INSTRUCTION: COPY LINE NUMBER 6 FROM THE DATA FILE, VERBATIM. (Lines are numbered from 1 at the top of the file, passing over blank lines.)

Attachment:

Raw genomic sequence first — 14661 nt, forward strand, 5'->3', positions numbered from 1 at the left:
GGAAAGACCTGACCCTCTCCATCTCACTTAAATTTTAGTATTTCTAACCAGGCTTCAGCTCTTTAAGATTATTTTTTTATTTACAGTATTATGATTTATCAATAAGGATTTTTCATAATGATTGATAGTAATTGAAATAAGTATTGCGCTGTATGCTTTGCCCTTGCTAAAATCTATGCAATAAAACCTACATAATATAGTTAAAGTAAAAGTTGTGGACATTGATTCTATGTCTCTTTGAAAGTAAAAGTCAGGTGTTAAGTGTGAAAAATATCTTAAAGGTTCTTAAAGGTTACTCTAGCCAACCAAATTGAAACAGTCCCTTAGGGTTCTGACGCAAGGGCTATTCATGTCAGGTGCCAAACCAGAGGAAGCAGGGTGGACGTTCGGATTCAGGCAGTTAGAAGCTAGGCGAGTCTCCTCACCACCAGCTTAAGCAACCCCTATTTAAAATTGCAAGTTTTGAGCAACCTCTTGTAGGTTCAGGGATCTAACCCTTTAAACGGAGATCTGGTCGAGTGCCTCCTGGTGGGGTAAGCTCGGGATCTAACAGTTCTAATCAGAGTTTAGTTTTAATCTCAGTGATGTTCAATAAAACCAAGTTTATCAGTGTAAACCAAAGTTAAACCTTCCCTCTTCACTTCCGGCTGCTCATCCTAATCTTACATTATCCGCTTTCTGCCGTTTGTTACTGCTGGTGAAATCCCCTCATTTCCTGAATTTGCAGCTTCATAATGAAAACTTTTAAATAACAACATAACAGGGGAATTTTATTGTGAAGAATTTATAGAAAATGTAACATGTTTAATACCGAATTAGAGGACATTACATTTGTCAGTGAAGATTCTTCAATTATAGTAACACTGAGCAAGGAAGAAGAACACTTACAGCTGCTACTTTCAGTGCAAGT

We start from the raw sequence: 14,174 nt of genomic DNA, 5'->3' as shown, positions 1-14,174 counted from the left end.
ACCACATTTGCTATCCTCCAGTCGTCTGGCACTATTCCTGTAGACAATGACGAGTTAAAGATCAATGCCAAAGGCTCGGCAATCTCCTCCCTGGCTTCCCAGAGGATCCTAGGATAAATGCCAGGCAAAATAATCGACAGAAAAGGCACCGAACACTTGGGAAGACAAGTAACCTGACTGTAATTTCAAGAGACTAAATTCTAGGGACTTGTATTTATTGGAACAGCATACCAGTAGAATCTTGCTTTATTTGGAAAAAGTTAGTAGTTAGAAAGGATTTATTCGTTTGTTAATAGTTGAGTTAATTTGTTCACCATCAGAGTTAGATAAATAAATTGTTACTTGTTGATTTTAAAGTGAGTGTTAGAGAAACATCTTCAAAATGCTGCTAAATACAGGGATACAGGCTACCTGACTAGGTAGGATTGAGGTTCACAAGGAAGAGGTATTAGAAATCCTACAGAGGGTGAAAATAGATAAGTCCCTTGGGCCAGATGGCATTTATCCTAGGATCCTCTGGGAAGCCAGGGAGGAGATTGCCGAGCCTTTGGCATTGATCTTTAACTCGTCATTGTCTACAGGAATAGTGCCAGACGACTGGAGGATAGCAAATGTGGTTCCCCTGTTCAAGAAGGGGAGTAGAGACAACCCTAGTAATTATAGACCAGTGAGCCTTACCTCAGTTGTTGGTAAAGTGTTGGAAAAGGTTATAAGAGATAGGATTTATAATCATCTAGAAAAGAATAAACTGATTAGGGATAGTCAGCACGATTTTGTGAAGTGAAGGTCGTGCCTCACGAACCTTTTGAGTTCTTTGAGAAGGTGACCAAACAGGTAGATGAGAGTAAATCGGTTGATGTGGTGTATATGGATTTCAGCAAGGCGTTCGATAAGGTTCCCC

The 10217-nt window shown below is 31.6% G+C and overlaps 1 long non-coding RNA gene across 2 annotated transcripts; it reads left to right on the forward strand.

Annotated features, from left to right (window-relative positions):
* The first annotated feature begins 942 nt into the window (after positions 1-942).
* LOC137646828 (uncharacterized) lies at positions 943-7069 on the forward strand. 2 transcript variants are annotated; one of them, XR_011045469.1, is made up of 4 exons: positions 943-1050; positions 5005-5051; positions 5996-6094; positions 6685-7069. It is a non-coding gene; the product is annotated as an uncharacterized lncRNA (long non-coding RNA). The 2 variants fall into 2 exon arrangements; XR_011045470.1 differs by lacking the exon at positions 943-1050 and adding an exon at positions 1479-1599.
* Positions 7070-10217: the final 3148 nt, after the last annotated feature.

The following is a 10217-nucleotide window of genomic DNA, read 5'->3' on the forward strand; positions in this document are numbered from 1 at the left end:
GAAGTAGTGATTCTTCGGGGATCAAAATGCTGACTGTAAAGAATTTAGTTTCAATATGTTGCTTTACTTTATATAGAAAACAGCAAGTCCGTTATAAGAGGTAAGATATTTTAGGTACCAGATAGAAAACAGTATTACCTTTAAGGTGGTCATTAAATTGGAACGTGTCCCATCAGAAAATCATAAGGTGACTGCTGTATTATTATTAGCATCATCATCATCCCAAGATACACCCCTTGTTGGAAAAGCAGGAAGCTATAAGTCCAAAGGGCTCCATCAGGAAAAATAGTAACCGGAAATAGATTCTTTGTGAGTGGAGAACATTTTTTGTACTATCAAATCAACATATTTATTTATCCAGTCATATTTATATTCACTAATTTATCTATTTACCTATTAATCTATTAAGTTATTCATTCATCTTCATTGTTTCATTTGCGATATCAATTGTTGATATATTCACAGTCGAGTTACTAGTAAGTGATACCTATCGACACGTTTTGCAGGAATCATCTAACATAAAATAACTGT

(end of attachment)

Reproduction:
Annotated features, from left to right (window-relative positions):